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The World of Marketing: A Gardening Model

Imagine that you are a gardener.

You want to grow a particular plant from a seed, and you read up on how best to do this. Carefully following the instructions, you plant the seed deep in rich soil and nurture it until its first shoots appear. Working methodically and with due care, you raise the plant until it is tall and strong and ready to bear fruit. From that first fruit, you then have the miracle of more seeds and you can repeat the whole operation on a larger scale if you wish. Over time, you could have a whole garden full of flourishing plants, garnering you crop after crop of fruit plus the seeds necessary to maintain the crop into the future.

Each part of the process is important if you want the plant to survive at all, and especially if you want a good yield from it: acquiring the right seeds, finding the right soil, reading and following the instructions, proceeding step by step through the nurturing process, and then taking care of the resulting seeds and fruits accordingly. An important part of the whole procedure is to be aware of time frames and expectations: your initial seed will take time to mature.

Now treat the whole thing as an analogy: instead of being a gardener, be a writer. The seeds are the ideas which come to you for stories; the instructions are the books of craft which you need to study to be successful. The soil — and this is as crucial here as it is for the plant above — is both the internal and external writing environments you need to ‘cultivate’ the book, but also the right place for your book to grow and attract attention. Plant your seed in the wrong soil and it will wither; plant your book in the wrong environment and it will also fail.

Then, just as with the plant, you have to care for the book — writing it until it is a mature piece of work, then marketing it until it bears fruit. That fruit, in book terms, is vital: it is not only the cash you need for a successful writing career, but contains the seeds you need for future ‘plants’. Unless you are Harper Lee or less than a handful of other very well-known authors, you’ll need more than one book to build up momentum and gather together a viable readership.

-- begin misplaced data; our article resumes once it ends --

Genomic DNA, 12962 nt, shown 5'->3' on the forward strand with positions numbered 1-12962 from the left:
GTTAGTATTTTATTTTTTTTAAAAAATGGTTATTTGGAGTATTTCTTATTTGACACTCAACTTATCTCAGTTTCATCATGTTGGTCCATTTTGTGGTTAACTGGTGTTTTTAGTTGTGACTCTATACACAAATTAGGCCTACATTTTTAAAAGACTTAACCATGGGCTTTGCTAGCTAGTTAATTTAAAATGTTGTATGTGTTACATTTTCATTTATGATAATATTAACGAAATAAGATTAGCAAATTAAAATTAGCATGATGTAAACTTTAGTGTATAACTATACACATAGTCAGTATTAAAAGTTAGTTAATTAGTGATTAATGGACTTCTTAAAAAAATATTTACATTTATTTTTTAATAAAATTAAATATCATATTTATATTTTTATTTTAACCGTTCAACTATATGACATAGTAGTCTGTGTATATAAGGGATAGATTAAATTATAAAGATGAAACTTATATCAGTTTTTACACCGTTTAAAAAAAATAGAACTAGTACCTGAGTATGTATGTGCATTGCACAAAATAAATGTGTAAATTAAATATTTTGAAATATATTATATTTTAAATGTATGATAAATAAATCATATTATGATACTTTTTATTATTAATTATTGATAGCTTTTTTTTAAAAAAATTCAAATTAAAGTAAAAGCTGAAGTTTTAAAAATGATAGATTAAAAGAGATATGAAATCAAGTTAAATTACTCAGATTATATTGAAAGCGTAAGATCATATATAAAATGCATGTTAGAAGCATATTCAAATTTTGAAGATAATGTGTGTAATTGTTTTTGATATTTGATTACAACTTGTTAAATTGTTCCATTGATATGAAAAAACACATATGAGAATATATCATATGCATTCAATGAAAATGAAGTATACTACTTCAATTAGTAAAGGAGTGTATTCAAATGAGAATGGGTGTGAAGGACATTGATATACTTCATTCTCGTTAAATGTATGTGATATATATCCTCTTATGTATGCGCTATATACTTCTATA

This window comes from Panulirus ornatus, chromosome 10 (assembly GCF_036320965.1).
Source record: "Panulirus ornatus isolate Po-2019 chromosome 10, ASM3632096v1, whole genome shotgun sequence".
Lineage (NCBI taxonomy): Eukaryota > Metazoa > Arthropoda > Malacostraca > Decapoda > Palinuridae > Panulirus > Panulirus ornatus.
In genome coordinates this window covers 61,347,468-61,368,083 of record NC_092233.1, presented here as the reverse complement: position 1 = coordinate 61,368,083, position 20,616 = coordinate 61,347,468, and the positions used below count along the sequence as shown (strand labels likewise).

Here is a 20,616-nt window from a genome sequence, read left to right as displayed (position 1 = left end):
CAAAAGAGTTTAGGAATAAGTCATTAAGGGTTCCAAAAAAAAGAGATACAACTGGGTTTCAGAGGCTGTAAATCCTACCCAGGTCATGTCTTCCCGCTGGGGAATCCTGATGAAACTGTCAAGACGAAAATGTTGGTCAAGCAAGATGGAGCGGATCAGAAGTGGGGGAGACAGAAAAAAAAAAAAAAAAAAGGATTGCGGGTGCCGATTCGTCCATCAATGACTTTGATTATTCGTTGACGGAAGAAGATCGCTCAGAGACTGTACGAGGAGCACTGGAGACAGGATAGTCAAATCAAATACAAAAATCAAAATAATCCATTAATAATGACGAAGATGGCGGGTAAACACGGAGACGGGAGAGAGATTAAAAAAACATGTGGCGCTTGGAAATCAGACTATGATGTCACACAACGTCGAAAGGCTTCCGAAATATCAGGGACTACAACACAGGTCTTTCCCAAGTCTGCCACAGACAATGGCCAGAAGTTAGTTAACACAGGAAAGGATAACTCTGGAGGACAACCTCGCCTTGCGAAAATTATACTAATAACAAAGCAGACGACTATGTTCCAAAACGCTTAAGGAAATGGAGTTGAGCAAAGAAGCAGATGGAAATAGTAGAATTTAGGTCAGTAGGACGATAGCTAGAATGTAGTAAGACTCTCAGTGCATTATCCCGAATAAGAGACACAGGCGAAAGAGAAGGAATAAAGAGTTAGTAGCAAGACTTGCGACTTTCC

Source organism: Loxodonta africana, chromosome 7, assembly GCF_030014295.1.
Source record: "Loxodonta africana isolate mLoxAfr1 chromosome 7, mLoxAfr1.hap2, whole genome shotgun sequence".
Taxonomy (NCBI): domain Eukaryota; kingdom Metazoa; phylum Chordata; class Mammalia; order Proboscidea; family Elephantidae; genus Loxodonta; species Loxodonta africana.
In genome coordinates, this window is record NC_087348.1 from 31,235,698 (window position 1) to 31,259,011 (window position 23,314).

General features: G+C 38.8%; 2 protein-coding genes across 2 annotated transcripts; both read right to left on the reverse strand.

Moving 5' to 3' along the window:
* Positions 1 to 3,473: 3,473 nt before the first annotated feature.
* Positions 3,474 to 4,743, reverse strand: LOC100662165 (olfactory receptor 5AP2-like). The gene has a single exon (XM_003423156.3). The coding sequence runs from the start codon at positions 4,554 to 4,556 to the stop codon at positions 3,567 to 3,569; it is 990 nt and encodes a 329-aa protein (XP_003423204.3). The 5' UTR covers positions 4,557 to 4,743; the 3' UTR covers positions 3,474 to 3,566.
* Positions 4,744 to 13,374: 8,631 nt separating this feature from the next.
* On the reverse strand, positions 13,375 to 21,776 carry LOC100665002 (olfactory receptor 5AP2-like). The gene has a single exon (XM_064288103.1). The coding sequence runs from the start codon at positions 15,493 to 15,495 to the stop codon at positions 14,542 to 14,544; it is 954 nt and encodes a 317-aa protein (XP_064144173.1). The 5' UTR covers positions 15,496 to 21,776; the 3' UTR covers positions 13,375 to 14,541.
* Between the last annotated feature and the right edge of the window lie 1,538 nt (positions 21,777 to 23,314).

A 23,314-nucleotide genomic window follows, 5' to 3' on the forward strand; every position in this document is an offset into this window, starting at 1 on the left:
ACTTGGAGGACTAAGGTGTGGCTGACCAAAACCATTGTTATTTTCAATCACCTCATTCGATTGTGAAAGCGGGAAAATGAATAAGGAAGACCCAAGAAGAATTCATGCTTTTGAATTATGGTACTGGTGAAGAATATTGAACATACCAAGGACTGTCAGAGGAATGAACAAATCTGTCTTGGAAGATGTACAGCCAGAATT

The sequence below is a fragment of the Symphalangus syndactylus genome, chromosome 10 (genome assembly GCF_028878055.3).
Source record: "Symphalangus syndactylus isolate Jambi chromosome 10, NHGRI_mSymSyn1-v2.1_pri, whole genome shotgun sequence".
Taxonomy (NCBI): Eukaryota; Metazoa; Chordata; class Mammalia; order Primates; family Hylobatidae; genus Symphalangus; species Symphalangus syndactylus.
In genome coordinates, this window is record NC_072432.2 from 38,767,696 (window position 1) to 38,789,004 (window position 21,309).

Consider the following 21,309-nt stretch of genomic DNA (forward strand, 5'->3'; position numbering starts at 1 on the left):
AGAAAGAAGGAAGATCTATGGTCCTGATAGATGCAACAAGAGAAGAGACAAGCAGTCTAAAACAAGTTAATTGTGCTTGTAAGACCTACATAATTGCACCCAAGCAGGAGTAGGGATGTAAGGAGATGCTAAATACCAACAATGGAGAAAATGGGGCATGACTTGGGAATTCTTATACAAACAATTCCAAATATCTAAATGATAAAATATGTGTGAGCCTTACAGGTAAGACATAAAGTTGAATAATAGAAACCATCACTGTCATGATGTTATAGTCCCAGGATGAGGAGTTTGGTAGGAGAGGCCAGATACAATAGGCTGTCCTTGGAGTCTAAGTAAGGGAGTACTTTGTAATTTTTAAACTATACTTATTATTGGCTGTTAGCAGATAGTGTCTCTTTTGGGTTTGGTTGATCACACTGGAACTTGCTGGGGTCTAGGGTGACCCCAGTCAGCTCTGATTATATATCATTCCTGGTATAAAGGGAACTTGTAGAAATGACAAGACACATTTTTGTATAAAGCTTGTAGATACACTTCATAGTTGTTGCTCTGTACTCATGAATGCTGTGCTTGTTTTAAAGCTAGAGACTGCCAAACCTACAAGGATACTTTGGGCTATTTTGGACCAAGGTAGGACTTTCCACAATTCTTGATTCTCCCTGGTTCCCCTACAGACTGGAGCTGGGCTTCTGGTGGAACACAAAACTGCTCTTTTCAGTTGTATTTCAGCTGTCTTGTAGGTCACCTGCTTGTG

This gardening model of a writing career makes a lot of sense on many levels, but it’s quite different to the model that is sold to new writers every day through a bombardment from social media and the culture at large. Today’s culture is largely based on the dog-eat-dog, winner-takes-all model of the marketplace, in which authors battle like gladiators for the precious attention of a worldwide audience. That’s all part, as I have argued, of the wider and general framework of thinking of the last century or so — the Ironic Age, which tends to interpret things existentially and rawly. Gardens are foreign to its thinking — industrial farming with genetically modified seeds would be a closer analogy.

But the gardening model throws up many questions. If we accept that we, as writers, receive the ‘seeds’ of ideas and are astute enough to convert these into potentially successful stories, how exactly do we find the right ‘soil’ in which they might grow?

Similar to gardening, finding the right soil is largely a matter of understanding the seed. What kind of seed is it? What sort of seeds does it resemble, and what soils do they normally require?

If we understand the nature of our own work, we should also be able to tell which already existing works in the world of fiction ours resembles. Seeking out a similar environment to those works in which to survive would seem then to follow. Using the same or similar soil which has yielded growth and harvests to others would be the natural course to take. This might be a trial and error process to some degree: some soil may seem suitable but the seeds find no foothold. Eventually though, using some common sense and husbanding resources carefully, it should be possible to find the exact soil in which our own work will flourish.

The modern Ironic model drives writers ruthlessly towards modifying their ‘seeds’ in order to suit existing consumers. You’ll find dozens of mass-produced novels on Amazon, each catering for its own narrow taste, each written with that particular taste in mind, each having its own superficial and ephemeral success. Writers can make a lot of money if they travel far enough down that ‘genetically modified’ route. But for writers who want to write their stories their own way, a gentler approach is needed. And more patience.

The gentler approach is what this is all about.

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